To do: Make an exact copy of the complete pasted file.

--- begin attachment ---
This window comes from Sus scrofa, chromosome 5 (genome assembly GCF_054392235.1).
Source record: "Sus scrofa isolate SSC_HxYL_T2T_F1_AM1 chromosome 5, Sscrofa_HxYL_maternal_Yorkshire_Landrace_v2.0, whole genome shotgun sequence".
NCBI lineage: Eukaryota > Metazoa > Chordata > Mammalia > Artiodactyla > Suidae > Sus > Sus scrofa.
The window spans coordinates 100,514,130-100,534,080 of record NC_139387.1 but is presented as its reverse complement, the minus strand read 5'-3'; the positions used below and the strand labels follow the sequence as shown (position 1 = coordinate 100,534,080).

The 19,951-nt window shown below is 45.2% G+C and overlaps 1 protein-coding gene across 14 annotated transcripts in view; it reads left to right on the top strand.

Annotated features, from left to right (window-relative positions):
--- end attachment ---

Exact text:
This window comes from Sus scrofa, chromosome 5 (genome assembly GCF_054392235.1).
Source record: "Sus scrofa isolate SSC_HxYL_T2T_F1_AM1 chromosome 5, Sscrofa_HxYL_maternal_Yorkshire_Landrace_v2.0, whole genome shotgun sequence".
NCBI lineage: Eukaryota > Metazoa > Chordata > Mammalia > Artiodactyla > Suidae > Sus > Sus scrofa.
The window spans coordinates 100,514,130-100,534,080 of record NC_139387.1 but is presented as its reverse complement, the minus strand read 5'-3'; the positions used below and the strand labels follow the sequence as shown (position 1 = coordinate 100,534,080).

The 19,951-nt window shown below is 45.2% G+C and overlaps 1 protein-coding gene across 14 annotated transcripts in view; it reads left to right on the top strand.

Annotated features, from left to right (window-relative positions):